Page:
EDGING AHEAD AT THE CATFORD HILL CLIMB by Des Donohoe.
You may wonder why we make this annual pilgrimage to watch the Catford Hill Climb at Yorks Hill. Well the answer is that the first event, held in 1887, was won by S.F. Edge, one of the most famous racing men of the Anerley Bicycle Club. For example, in 1893 he broke the world record for 100 miles on the open road.
But going back to 1887 when S.F won this most difficult of cycling challenges, perhaps the most important statistic was that he was only 17 years old. To win this hill climb at such an early age was a clear indication of the great future that lay ahead of him!
Since Edge put down the Anerley marker, our club members have been regular competitors and hence our long standing support of the event. His winning of the Catford Hill Climb is recorded in a short biography of Edge, written by a fellow A.B.C member, G.H .Smith. G.H is better known as the author of the Anerley Club history, its first 50 years from 1881 to 1930.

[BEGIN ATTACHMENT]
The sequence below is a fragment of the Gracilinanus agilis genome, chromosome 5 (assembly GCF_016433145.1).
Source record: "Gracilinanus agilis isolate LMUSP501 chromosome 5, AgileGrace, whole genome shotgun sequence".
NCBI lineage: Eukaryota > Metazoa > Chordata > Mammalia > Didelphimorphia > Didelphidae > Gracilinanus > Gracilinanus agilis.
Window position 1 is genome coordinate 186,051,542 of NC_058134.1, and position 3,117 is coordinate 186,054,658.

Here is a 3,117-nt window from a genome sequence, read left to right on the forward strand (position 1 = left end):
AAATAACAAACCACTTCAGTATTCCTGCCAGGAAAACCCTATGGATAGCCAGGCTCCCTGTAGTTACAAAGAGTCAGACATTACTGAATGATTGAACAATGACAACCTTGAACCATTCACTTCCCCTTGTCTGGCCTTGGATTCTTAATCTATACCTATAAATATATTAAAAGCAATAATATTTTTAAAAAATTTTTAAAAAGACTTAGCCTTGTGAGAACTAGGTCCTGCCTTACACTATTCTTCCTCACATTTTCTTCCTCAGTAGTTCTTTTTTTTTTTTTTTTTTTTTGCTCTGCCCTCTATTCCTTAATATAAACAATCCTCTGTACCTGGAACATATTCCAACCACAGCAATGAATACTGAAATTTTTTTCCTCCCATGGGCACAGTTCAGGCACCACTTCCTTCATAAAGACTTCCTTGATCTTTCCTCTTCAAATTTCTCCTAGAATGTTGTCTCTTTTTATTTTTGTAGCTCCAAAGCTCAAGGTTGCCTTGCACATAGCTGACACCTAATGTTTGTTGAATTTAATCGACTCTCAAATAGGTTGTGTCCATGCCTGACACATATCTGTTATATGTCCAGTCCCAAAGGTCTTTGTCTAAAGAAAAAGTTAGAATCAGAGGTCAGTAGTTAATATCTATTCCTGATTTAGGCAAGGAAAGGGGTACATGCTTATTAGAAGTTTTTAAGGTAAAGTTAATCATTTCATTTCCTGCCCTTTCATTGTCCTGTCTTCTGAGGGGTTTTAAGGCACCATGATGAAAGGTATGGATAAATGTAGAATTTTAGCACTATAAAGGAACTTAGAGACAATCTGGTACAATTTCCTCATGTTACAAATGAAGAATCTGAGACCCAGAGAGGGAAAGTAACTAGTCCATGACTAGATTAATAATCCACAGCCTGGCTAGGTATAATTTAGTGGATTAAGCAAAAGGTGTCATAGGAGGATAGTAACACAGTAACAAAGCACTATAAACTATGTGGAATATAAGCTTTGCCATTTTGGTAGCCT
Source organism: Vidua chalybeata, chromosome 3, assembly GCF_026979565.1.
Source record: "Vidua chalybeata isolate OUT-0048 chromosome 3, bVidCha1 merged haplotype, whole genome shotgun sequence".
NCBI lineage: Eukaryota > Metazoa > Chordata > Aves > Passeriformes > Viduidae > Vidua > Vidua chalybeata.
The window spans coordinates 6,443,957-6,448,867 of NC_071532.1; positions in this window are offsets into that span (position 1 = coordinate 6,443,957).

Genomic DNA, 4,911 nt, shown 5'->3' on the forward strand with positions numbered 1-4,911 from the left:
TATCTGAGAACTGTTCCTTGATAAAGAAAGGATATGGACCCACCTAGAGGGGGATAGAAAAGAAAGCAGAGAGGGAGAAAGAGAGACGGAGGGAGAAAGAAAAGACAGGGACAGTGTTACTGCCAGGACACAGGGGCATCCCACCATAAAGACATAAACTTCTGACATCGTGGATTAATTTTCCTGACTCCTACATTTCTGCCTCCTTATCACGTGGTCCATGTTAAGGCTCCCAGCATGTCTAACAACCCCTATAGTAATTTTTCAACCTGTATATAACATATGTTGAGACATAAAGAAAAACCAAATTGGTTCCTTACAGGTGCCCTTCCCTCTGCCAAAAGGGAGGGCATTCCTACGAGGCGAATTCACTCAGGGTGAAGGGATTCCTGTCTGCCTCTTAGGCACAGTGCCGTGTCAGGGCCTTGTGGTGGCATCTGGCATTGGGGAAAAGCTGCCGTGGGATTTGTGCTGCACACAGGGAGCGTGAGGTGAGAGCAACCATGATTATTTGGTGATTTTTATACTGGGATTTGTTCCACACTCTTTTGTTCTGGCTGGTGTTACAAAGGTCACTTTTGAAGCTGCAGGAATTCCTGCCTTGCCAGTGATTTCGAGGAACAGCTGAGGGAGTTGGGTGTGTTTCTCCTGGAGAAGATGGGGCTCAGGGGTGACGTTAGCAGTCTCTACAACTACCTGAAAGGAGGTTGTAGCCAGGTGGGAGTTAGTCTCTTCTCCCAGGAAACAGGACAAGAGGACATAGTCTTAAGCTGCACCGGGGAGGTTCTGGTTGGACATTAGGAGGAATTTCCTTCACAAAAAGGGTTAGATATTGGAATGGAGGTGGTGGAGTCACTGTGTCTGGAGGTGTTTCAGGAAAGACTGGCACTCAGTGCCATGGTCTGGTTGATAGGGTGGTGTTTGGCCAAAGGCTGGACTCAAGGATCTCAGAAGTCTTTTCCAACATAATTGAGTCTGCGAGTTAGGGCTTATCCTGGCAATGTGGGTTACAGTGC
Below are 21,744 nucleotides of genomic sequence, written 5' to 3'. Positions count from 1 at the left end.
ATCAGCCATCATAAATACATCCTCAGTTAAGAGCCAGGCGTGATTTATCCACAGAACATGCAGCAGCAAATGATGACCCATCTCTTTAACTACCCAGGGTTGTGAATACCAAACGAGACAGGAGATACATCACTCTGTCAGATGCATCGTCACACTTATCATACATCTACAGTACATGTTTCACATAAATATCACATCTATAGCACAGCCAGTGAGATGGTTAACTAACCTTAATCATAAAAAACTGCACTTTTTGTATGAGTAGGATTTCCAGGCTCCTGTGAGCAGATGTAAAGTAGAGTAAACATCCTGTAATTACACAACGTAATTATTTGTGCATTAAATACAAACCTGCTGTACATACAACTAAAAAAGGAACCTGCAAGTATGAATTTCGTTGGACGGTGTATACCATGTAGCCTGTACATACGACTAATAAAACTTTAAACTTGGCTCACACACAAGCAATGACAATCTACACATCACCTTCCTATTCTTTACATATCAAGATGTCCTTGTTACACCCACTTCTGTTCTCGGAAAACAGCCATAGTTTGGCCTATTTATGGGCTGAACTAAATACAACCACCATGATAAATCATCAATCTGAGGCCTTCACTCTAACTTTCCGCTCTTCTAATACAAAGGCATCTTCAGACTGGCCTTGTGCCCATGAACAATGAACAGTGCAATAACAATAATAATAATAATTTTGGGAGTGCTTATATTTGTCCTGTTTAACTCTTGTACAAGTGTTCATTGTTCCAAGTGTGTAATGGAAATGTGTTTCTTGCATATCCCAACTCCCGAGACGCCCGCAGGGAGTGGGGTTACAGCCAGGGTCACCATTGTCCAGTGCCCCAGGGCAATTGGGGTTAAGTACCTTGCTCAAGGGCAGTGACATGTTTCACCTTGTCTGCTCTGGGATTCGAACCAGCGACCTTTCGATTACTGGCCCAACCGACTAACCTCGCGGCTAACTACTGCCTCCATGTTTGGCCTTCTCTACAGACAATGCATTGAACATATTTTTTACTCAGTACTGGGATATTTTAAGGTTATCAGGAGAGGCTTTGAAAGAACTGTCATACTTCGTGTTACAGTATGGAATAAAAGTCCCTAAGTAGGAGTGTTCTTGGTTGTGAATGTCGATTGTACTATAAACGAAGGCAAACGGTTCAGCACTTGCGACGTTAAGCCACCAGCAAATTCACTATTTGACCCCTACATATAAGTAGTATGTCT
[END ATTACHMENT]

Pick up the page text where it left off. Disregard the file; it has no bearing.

It should be noted that whilst the modern venue is Yorks Hill, near Goathurst Common, the original race (and on 15 subsequent occasions) was ridden up Westerham Hill leading to Biggin Hill. This hill is still a challenge today, even with the aid of modern derailleur gears.
Prior to this first race, Westerham Hill was considered to be insurmountable due primarily to the very steep gradient, made even worse by the rain washed ruts of the unmade road.
Of course the primitive bicycles of the day, mainly penny farthings with solid tyres, were not exactly best suited to racing up such steep hills!
On this day in August 1887, 24 riders started the climb. From these only one penny farthing, with a 54 inch front wheel, made it to the top to take a very creditable fourth place.
Three tricycles also finished. Whilst they are heavy, at least the riders were unlikely to fall off, however slowly they climbed the hill!
As is the norm today, serious riders ride the best machinery available. In 1887 it was the innovative safety bikes. The most famous being the trend setting Rover Safety (above), pioneered by the John Kemp Starley of Coventry.
Of the 24 riders who started the climb, only 12 reached the summit. Of these 12, eight were riding safety bikes, including the winner,Anerley’s S.F. Edge.
Edge was always an innovator